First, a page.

Consistency and company

The best performers are not consistently great, but they are great at being consistent.

It might sound a little boring but it works.

Cadel Evans was consistent for 20 years. And I mean all year long for 20 years.

Peter Sagan is always there.

Across 565 days of racing in his career, he’s had 189 top-3 placings. That’s a 33 per cent podium ratio.

I put this down to discipline and consistent training. He arrived in Australia, in January, for the Tour Down Under this year and he was fit. That means he didn’t let his hair down for long after winning the world championships last October.

Combined with a huge personality, it’s Sagan’s consistency that enables him to be cycling’s rock star.

To paraphrase the writer James Clear, “The single greatest skill in any endeavour is doing the work. Not doing the work that is easy or makes you look good or when you feel inspired. Just doing the work.”

In the previous article, I wrote about the benefits of regular rides – you’ll get better outcomes from four one-hour rides per week, then two two-hour rides. This is about extending that and setting patterns so you’re consistent from now until L’Etape.

As we’re all trying to fit our training around other life commitments – work, study, family, kids sports, etc – having a consistent plan for the days, and time of day, you train is the safest way to ensure you get the work done.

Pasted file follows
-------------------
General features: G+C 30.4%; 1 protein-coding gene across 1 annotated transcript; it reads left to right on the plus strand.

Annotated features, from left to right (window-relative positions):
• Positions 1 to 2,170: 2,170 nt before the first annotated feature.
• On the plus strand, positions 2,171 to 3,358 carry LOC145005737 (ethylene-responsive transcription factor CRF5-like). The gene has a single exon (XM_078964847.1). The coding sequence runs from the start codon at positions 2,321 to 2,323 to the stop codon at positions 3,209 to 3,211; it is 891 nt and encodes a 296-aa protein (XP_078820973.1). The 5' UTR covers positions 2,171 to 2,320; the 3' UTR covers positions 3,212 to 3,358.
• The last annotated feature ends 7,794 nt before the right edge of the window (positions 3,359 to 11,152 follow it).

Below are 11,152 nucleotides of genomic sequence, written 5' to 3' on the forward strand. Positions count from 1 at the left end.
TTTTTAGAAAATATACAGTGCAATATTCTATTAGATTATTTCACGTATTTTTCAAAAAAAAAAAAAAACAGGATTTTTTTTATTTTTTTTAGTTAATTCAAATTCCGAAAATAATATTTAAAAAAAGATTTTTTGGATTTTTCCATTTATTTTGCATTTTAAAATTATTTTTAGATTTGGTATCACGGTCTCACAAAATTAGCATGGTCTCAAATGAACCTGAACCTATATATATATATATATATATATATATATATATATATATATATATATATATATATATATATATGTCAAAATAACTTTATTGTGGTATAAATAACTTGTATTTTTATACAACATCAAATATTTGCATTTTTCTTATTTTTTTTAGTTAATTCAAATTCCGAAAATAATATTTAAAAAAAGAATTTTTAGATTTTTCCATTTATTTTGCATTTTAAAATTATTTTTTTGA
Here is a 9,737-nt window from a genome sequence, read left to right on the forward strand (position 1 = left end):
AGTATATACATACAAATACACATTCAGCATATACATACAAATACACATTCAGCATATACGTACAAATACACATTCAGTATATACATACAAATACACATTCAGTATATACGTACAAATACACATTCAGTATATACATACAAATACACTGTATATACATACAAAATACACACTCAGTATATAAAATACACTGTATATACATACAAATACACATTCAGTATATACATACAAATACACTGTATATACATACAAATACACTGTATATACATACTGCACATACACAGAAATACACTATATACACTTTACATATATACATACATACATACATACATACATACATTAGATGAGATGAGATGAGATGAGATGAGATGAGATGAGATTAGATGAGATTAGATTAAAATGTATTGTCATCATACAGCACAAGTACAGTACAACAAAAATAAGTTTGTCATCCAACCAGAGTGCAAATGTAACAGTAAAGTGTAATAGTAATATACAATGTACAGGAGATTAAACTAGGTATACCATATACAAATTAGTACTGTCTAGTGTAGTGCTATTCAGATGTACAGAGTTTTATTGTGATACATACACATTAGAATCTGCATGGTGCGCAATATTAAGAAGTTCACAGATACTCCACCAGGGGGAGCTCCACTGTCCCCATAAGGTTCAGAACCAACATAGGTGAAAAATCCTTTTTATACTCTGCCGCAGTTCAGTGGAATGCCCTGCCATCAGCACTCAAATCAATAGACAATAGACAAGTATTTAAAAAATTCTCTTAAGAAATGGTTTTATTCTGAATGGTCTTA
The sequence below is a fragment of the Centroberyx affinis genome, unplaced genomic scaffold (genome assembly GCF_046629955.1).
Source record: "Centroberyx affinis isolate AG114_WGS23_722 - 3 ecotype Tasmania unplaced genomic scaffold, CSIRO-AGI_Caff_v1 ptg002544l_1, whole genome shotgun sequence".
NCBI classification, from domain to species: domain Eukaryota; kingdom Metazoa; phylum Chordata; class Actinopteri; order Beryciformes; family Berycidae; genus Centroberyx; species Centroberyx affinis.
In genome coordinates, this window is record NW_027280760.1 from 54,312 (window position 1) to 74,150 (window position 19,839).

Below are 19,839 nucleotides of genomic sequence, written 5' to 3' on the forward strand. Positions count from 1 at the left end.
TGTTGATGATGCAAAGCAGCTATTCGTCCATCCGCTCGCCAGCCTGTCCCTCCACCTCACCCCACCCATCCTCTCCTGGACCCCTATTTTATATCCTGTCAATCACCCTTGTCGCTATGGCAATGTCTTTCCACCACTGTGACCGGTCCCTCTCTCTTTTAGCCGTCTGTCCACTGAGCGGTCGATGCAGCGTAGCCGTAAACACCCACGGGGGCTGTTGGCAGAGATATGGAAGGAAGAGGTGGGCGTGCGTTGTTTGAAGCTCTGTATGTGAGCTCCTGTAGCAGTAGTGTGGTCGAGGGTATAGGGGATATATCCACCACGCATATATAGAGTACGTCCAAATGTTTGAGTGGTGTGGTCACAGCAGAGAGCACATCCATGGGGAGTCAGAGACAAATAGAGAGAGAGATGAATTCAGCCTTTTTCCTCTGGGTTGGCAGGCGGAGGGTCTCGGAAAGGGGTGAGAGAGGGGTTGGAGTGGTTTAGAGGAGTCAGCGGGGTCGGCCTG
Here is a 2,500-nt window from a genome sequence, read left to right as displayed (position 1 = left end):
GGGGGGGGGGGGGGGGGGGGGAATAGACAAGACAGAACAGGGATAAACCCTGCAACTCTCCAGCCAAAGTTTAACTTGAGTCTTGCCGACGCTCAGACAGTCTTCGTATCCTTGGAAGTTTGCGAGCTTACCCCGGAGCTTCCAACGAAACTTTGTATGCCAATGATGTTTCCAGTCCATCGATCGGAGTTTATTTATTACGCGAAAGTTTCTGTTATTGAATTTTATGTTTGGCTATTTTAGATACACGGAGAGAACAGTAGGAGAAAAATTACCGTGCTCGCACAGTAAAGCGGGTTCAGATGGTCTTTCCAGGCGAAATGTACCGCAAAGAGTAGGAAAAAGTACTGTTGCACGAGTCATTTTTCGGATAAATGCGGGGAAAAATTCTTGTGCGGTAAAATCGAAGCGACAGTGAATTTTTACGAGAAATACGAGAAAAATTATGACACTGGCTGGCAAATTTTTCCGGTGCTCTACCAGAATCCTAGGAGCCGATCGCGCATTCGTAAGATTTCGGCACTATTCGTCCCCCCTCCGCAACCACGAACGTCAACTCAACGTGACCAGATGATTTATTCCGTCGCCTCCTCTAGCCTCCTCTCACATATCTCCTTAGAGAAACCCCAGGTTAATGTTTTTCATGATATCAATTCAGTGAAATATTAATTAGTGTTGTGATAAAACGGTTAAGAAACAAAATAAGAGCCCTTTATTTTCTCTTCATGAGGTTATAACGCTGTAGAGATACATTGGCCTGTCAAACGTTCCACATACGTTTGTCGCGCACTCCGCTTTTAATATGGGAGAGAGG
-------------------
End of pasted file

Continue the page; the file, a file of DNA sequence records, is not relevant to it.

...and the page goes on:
A consistent weekly routine also lets the other people in your life know when you’ll be available or unavailable.

And to help you consistently do the work surround yourself with the right people to train with.

In 2010, the United States Air Force Academy set out to understand why some cadets increase their fitness during their time at the academy while others do not.

The researchers discovered that the determining factor as to whether the cadets within a squadron improved was the motivation of the least fit person in the group. If they were motivated to improve, then the enthusiasm spread and everyone improved.

You are the company you keep.

Include your training in your diary, map out a plan (have variety in the training you do but consistency in when and how often you do it) and choose your training partners wisely.

Being one of the most recognisable voices of cycling, Matthew Keenan regularly forms part of the international commentary team at the Tour de France and Vuelta a Espana, broadcast around the world from Europe, USA, Africa, New Zealand and on SBS in Australia.

Matt is one of the two official voices of L’Etape Australia by Le Tour de France.